A few fishermen have said they will defy the ban and keep fishing. There have been rumors that others will protest the loss of their livelihood by blocking waterways with nets this Fourth of July weekend.
In response, the Marine Patrol is switching to emergency mode for a week _ 12-hour shifts, no days off.
Its officers plan to issue misdemeanor citations to anyone caught with fish in an illegal net, and to seize the catch. They do not, however, plan to perform the soggy and time-consuming job of seizing large nets.
What this net ban will accomplish and who it will affect are matters of unending debate.
Florida Audubon Society vice president Charles Lee recalls watching mullet runs as a kid with a fishing pole on North Miami Beach piers.
When they massed in autumn to spawn at sea, "there were schools of mullet a mile long. The water literally turned black," he says. And it boiled with the predatory strikes of mackerel and bluefish, which he hooked.
Those mullet runs are mere memories now. But Lee figures the removal of gill nets is bound to benefit their numbers, along with their predators and fish-eating birds such as osprey. "Those fish have been prematurely pulled out of the food chain."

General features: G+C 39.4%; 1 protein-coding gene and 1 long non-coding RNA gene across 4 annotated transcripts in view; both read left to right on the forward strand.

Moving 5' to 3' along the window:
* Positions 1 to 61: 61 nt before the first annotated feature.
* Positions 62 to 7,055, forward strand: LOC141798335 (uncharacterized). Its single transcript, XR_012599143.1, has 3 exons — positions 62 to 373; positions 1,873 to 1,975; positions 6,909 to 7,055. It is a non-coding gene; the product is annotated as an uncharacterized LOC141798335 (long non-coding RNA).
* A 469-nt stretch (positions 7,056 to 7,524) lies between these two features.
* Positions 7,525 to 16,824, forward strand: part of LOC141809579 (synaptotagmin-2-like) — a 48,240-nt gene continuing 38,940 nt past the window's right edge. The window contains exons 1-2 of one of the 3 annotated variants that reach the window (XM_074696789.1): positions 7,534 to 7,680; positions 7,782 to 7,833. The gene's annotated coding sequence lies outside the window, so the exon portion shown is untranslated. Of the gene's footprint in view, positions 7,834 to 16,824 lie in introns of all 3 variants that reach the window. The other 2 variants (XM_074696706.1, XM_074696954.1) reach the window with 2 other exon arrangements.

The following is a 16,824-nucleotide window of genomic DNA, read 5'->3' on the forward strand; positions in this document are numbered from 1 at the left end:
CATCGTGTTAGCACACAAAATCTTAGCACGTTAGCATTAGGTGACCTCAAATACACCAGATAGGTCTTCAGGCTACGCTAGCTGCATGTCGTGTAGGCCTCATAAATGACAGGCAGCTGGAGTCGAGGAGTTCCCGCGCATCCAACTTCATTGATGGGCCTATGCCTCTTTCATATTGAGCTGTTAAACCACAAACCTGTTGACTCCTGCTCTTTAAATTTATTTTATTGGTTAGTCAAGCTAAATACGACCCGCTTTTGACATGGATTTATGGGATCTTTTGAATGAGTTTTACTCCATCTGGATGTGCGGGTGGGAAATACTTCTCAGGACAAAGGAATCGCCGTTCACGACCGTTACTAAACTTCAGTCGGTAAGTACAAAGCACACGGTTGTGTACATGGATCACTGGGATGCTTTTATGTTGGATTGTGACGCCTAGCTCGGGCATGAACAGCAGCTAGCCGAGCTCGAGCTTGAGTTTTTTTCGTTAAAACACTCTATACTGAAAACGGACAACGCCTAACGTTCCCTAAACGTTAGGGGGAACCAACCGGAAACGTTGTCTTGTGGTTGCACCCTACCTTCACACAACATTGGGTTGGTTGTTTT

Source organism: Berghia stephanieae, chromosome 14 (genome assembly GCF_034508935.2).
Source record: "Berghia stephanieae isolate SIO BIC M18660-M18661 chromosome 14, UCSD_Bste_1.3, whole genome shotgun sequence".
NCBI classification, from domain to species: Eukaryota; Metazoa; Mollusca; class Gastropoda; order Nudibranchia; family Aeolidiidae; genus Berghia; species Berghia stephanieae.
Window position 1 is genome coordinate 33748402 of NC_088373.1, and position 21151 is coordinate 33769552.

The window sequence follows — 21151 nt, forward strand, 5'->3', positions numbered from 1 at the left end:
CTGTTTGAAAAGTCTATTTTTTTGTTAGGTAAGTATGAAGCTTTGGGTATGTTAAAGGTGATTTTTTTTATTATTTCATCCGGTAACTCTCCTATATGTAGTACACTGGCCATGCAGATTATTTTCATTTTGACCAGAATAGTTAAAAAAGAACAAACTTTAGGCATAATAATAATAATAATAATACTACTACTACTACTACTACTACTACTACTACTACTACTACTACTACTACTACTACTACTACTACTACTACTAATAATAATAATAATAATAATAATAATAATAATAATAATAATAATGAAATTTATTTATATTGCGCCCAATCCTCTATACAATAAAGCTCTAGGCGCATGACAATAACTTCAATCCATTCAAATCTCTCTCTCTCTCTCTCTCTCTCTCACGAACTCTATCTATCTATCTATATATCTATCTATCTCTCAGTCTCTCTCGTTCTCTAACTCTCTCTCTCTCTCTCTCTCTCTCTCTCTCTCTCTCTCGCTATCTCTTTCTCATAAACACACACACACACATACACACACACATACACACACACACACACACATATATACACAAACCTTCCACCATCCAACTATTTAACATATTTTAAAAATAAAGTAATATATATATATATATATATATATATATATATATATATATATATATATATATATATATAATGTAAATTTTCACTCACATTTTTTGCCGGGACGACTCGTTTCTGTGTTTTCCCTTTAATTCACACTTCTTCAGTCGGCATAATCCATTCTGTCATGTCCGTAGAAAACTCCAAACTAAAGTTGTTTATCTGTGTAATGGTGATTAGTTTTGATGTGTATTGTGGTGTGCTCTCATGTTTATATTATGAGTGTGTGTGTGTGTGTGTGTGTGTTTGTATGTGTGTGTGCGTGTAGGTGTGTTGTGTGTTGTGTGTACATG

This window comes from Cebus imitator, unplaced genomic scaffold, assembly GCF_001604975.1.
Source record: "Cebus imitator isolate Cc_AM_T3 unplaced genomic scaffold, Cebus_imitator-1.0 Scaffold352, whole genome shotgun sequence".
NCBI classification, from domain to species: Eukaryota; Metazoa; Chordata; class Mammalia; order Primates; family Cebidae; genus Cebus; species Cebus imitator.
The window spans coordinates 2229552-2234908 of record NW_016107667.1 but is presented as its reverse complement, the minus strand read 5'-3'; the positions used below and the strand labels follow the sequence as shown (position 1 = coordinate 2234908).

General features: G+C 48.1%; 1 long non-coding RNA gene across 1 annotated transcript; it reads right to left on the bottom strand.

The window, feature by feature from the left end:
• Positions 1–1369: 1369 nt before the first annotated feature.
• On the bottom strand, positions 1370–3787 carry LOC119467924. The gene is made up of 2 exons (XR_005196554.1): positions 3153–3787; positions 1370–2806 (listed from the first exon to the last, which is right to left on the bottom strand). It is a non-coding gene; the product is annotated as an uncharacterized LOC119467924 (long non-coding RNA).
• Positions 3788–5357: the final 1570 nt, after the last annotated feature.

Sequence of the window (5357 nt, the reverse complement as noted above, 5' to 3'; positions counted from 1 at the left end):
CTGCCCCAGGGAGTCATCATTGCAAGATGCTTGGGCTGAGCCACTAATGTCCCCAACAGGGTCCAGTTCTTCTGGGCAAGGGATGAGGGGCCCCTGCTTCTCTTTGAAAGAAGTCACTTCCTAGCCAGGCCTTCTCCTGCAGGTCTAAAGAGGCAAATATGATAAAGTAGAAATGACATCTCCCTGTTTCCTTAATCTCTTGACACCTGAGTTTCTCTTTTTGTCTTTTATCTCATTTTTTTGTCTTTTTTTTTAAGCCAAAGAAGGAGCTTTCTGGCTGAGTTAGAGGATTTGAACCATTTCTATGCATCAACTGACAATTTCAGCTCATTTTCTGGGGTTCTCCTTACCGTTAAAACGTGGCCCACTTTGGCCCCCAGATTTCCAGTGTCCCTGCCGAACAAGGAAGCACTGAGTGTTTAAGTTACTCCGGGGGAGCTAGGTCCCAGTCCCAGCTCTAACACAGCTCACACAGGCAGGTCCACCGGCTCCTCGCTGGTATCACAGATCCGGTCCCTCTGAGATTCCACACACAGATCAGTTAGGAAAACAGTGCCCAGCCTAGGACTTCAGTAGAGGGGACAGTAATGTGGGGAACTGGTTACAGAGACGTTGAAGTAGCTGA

The number of mullet boats in Florida waters each autumn grew with the demand for their eggs, a high-priced delicacy in Taiwan. The Florida Marine Research Institute estimates this fleet has managed to net five of every six pregnant mullet swimming out to spawn at sea.
Yet some marine biologists and environmentalists remain profoundly uncomfortable with Florida's decision to solve a regulatory problem by shutting down fisheries in the Constitution.
"I felt it was a choice between inadequate regulation at the moment and bad government. We chose bad government," said Rich Paul, who manages the Audubon sanctuaries in Tampa Bay.
How many people will be out of work as a result?
Marine Fisheries Commission economist Bob Palmer figures the population of fishermen who rely solely on nets for a living can't be that large.
Statewide, less than a thousand license holders reported netting more than $10,000 worth of fish last year, he says, and 205 accounted for almost half the total catch.
Commercial fishermen say those numbers fail to tell their story.
In Cortez, a historic fishing village where the scent of fried mullet still hangs in the air, "I know guys that are living on 10, 12, 15 thousand a year," said Mark Taylor, whose family has fished its waters for a century. "Their wives work a little bit. They just don't live flamboyantly."
Jerry Sansom, the leader of the Organized Fishermen of Florida, predicts the net ban will leave as many as 10,000 skippers, crewmen and seafood workers jobless.
Indirectly, its effects may ripple throughout Florida's fishing business. Mullet heads are used as crab bait, and many commercial and charter fishing boats bait their hooks with fish caught in purse seines.